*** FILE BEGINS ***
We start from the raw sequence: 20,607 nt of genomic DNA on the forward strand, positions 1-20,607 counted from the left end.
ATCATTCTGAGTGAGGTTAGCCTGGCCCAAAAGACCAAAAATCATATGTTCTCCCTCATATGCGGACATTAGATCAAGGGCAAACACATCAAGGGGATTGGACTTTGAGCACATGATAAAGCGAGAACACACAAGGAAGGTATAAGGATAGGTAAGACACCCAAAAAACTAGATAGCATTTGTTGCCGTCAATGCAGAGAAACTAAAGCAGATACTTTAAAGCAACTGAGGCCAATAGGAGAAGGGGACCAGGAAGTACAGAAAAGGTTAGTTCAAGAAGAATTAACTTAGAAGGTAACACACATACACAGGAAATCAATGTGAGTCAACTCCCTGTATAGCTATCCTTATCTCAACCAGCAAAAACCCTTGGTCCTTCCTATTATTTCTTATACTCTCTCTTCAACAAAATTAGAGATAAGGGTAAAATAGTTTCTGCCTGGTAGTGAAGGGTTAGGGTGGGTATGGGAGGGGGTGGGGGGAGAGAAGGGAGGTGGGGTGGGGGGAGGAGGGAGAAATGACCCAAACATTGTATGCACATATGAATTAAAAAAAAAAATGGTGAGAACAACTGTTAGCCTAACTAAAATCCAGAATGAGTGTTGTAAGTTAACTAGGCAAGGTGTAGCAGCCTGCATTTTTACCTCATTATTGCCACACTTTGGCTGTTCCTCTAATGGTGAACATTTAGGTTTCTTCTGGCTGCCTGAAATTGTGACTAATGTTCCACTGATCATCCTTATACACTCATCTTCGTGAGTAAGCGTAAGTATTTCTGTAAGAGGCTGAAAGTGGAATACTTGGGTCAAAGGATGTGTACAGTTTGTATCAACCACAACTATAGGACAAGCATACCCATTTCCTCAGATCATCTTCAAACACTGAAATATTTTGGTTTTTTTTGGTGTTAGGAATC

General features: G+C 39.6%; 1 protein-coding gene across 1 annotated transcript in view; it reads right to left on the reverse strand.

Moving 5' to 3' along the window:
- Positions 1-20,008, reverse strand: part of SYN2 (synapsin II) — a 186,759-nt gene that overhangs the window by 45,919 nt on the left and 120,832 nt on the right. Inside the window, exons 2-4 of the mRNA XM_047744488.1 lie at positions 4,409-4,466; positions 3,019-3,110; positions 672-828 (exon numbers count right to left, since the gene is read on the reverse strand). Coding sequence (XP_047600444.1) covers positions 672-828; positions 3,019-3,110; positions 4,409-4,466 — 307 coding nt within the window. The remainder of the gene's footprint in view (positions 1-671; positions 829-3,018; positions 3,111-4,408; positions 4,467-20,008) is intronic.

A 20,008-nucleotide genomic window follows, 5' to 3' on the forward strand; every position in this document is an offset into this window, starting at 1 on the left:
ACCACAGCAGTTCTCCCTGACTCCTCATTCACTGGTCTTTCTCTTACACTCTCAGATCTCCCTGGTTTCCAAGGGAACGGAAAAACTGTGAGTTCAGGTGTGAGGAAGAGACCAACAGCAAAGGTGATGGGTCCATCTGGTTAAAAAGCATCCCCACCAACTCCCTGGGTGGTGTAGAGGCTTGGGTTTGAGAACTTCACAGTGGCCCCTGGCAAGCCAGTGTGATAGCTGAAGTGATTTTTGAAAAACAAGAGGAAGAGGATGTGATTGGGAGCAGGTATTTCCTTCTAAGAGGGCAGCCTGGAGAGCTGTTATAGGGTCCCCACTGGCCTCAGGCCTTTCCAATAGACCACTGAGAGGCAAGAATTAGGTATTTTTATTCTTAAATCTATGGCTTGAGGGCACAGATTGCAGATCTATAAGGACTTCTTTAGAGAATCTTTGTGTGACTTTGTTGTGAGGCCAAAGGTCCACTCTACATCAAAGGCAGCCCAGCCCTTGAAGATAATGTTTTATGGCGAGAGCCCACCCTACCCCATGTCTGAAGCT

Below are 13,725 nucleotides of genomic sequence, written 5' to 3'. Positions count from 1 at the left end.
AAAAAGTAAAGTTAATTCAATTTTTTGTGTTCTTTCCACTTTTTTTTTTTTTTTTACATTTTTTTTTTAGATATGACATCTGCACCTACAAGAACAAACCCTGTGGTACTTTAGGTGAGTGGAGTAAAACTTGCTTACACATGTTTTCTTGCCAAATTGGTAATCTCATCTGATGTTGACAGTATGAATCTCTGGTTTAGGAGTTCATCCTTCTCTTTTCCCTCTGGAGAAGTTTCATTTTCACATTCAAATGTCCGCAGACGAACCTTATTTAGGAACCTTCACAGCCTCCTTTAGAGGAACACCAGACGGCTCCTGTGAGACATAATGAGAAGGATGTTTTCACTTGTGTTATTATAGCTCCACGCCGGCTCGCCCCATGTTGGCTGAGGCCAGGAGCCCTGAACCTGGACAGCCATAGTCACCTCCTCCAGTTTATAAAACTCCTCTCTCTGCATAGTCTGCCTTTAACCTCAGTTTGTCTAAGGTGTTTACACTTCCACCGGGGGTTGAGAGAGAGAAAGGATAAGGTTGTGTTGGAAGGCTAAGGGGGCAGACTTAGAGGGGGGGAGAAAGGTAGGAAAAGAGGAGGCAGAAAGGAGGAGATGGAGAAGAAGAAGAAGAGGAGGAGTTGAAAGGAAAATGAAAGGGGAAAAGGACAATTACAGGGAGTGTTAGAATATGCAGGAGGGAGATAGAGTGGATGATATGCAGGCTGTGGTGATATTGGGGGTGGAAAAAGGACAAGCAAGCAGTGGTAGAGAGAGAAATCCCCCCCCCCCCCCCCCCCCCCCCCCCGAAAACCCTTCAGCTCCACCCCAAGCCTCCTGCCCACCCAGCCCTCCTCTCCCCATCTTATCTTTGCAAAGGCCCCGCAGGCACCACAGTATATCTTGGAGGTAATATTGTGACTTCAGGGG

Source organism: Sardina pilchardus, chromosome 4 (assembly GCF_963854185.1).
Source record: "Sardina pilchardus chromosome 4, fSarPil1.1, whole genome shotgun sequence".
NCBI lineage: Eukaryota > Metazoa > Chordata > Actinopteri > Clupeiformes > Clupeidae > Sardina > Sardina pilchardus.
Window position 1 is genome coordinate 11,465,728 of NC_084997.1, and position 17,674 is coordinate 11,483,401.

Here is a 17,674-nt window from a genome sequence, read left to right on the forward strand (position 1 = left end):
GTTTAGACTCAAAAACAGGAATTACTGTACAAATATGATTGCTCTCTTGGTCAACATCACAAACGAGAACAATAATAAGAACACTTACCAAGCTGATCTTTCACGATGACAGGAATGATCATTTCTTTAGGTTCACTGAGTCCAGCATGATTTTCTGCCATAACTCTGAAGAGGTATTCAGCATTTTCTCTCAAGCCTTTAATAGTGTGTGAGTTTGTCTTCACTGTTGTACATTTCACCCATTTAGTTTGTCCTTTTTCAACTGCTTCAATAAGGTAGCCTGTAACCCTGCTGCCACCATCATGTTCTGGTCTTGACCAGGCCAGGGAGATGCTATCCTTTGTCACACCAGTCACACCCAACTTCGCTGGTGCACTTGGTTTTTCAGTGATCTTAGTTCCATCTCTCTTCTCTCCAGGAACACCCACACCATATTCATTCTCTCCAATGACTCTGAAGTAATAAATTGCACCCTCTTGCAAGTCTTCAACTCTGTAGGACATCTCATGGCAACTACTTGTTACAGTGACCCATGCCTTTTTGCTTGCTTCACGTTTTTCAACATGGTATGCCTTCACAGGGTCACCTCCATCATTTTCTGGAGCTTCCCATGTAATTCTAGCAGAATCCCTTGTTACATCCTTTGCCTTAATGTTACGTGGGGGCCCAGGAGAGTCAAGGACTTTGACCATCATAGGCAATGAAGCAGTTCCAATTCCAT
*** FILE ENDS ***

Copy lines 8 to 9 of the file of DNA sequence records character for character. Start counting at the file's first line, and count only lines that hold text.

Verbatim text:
Below are 13,725 nucleotides of genomic sequence, written 5' to 3'. Positions count from 1 at the left end.
AAAAAGTAAAGTTAATTCAATTTTTTGTGTTCTTTCCACTTTTTTTTTTTTTTTTACATTTTTTTTTTAGATATGACATCTGCACCTACAAGAACAAACCCTGTGGTACTTTAGGTGAGTGGAGTAAAACTTGCTTACACATGTTTTCTTGCCAAATTGGTAATCTCATCTGATGTTGACAGTATGAATCTCTGGTTTAGGAGTTCATCCTTCTCTTTTCCCTCTGGAGAAGTTTCATTTTCACATTCAAATGTCCGCAGACGAACCTTATTTAGGAACCTTCACAGCCTCCTTTAGAGGAACACCAGACGGCTCCTGTGAGACATAATGAGAAGGATGTTTTCACTTGTGTTATTATAGCTCCACGCCGGCTCGCCCCATGTTGGCTGAGGCCAGGAGCCCTGAACCTGGACAGCCATAGTCACCTCCTCCAGTTTATAAAACTCCTCTCTCTGCATAGTCTGCCTTTAACCTCAGTTTGTCTAAGGTGTTTACACTTCCACCGGGGGTTGAGAGAGAGAAAGGATAAGGTTGTGTTGGAAGGCTAAGGGGGCAGACTTAGAGGGGGGGAGAAAGGTAGGAAAAGAGGAGGCAGAAAGGAGGAGATGGAGAAGAAGAAGAAGAGGAGGAGTTGAAAGGAAAATGAAAGGGGAAAAGGACAATTACAGGGAGTGTTAGAATATGCAGGAGGGAGATAGAGTGGATGATATGCAGGCTGTGGTGATATTGGGGGTGGAAAAAGGACAAGCAAGCAGTGGTAGAGAGAGAAATCCCCCCCCCCCCCCCCCCCCCCCCCCCGAAAACCCTTCAGCTCCACCCCAAGCCTCCTGCCCACCCAGCCCTCCTCTCCCCATCTTATCTTTGCAAAGGCCCCGCAGGCACCACAGTATATCTTGGAGGTAATATTGTGACTTCAGGGG